We stay on at the Sheraton for an early dinner. Local chef Spencer Patrick recently moved his hatted restaurant Harrisons to these swanky new digs, rebranding it "Harrisons by Spencer Patrick". It joins the esteemed list of self-titled eateries, including Tetsuya's, Gordon Ramsay Pub & Grill Las Vegas, and Jimmy's Tasty Kebabs.
Patrick has gone back to his British roots, from delightful deep-fried pig's ears to hearty ham hock with foie gras and smoked eel.
Patrick is also at the helm of the loverley Bistro H, with its classic French furniture and lush garden setting. "That may be the world's most pointless water feature," Scott says, pointing at a trickling pot. Sharing the Bistro's Black Angus Chateaubriand with Paris mash and truffled green beans should be mandatory for any visitor to the tropical north. The tender steak is served in the pan – an uttery buttery joy to behold.
We finish dinner in time for cane toad races at the faux rusted Ironbar. Our host Duncan, the man with the mullet, introduces each of the amphibious athletes by name: Jerry Springer; Gay Freddo; Skippy's Love Child; Camel Toad, Aussie Aussie Aussie; and Fat Bastard. "Everyone loves a fat bastard, don't they, love," Duncan calls to a woman in the crowd.
Cane toad races are perhaps FNQ's primary tourist attraction, followed by Hartley's Crocodile Adventures and the Great Barrier Reef. Duncan picks "jockeys" from the audience, who have to make the toads move by pushing party blowers against their backsides.
Scott is put in charge of the cane toad Jerry Springer. The race is short, slimy and good fun. Scott finishes fourth and is rewarded for his failure with a bottle of XXXX, which Duncan pulls from a big esky on stage. "Now give Jerry a kiss," Duncan says. The night goes downhill from there.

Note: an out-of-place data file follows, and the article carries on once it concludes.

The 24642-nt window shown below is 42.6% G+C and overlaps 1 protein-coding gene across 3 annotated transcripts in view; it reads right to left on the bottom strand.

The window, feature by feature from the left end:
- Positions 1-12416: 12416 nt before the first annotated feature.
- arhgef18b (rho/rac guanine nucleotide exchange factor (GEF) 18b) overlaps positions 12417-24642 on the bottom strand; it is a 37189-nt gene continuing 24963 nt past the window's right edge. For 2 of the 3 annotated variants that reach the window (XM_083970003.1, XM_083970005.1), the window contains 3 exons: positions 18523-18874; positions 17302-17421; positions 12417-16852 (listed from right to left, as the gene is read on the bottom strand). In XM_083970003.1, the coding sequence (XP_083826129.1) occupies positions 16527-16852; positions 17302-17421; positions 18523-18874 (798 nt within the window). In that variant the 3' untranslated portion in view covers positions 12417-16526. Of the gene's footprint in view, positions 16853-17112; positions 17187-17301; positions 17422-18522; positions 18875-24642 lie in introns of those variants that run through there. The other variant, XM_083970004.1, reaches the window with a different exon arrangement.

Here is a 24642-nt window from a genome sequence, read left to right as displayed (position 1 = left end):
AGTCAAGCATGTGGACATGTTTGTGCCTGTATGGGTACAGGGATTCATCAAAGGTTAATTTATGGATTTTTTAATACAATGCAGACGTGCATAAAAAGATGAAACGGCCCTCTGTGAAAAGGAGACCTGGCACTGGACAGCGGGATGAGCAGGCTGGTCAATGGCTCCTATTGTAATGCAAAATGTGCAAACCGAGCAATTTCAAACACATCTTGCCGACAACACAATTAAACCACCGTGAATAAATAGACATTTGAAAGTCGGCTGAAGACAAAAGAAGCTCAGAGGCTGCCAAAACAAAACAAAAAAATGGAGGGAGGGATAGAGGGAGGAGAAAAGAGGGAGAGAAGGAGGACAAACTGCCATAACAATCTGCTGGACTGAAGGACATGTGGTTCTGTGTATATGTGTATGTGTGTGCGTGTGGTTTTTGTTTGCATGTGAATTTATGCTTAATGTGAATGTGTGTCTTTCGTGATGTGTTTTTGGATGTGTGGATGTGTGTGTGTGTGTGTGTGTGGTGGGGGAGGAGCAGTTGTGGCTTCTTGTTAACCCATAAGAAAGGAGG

Everyone in FNQ seems to be a refugee from Sydney or Melbourne. I stumble into four neighbours, two book club members and my dogwalker. I may be paying her too much.
Scott snags a table on the wide verandah at Origin Espresso, which serves smooth house-roasted coffee and dentist-sponsored organic sugar cane juice on tap. The cafe's code of conduct is sketched on a blackboard by the counter.
"To avoid serious embarrassment, do not ask for coffee syrups," it says. "I probably shouldn't have asked for a frappuccino with extra whipped cream," Scott says.
While wandering down the main street in search of tourist tat (topless ladies on a fridge magnet, anyone?), we stumble on the sort of fish and chippery that dreams are made of. Lanternfish does super-fresh street food with style. So it's plastic cutlery all the way for punchy soft-shell crab roti and light 'n' bright reef fish ceviche with lime and fresh jalapenos. And is that a chocolate thickshake on the menu? Lanternfish, I like the cut of your jib.
But our time in the tropical north is nearing an end. We drive down the highway, passing service stations selling whole mud crabs in plastic tubs by the petrol bowsers. Scott opts instead for a chiko roll. It's so old that the paper wrapper comes with a "Joh for PM" ad.
We detour into Cairns CBD for some cheap and cheerful ramen and gyoza at the ambitiously-named Ganbaranba "Noodle Collosseum", where what we do in life echoes in eternity. The garlic and chilli hit from the Sunrise ramen is a suitably cleansing way to farewell FNQ.
"At my signal, unleash hell," Scott screams. It's time to go Scott, I say.
Where to go
Blackbird Espresso, Oceana Walk Arcade, 13/62 Grafton Street, Cairns
Bayleaf Balinese Restaurant, Bay Village Resort, Lake Gatton Street, Cairns
Vivo, 49 Williams Esplanade, Palm Cove
Nu Nu, 1 Veivers Road, Palm Cove
The Little Larder, 40 Macrossan Street, Port Douglas
QT Port Douglas, 87-109 Port Douglas Road, Port Douglas
Harrisons by Spencer Patrick, Sheraton Grand Mirage Resort, Port Douglas Road, Port Douglas
Bistro H, 22 Wharf Street, Port Douglas
Cane toad races, Ironbar, 5 Macrossan Street, Port Douglas
Origin Espresso, 21-23 Warner Street, Port Douglas
Lanternfish, 22 Macrossan Street, Port Douglas
Ganbaranba, 20 Spence Street, Cairns